The using-directive exists for legacy C++ code and to ease the transition to namespaces, but you probably shouldn’t use it on a regular basis, at least not in your new C++ code.

The FAQ suggests two alternatives:

  • A using-declaration:

    using std::cout; // a using-declaration lets you use cout without qualification cout << "Values:"; 
  • Just typing std::

    std::cout << "Values:"; 
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62

I recently ran into a complaint about Visual Studio 2010. It turned out that pretty much all the source files had these two lines:

using namespace std; using namespace boost; 

A lot of Boost features are going into the C++0x standard, and Visual Studio 2010 has a lot of C++0x features, so suddenly these programs were not compiling.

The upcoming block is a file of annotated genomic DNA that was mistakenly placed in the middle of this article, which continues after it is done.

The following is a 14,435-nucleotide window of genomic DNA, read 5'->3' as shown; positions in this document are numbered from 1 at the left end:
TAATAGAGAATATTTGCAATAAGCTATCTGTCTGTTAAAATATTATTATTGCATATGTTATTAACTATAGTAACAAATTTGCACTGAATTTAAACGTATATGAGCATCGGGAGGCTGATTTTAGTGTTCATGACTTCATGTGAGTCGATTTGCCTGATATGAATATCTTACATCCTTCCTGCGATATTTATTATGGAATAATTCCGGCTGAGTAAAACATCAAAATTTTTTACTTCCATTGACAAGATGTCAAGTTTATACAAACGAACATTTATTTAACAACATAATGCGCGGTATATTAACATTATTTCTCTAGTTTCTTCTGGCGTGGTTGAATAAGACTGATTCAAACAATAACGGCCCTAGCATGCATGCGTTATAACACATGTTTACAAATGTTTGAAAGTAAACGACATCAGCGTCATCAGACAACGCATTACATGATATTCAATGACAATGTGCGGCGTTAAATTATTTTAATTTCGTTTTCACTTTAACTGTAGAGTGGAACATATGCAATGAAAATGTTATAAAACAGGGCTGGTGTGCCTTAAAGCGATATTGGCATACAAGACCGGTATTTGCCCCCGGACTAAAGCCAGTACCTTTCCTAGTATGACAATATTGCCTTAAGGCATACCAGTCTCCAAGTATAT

Therefore, avoiding using namespace X; is a form of future-proofing, a way of making sure a change to the libraries and/or header files in use is not going to break a program.

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52

Short version: don't use global using declarations or directives in header files. Feel free to use them in implementation files. Here's what Herb Sutter and Andrei Alexandrescu have to say about this issue in C++ Coding Standards (bolding for emphasis is mine):

Summary

Namespace usings are for your convenience, not for you to inflict on others: Never write a using declaration or a using directive before an #include directive.

Corollary: In header files, don’t write namespace-level using directives or using declarations; instead, explicitly namespace-qualify all names. (The second rule follows from the first, because headers can never know what other header #includes might appear after them.)

Discussion

In short: You can and should use namespace using declarations and directives liberally in your implementation files after #include directives and feel good about it. Despite repeated assertions to the contrary, namespace using declarations and directives are not evil and they do not defeat the purpose of namespaces. Rather, they are what make namespaces usable.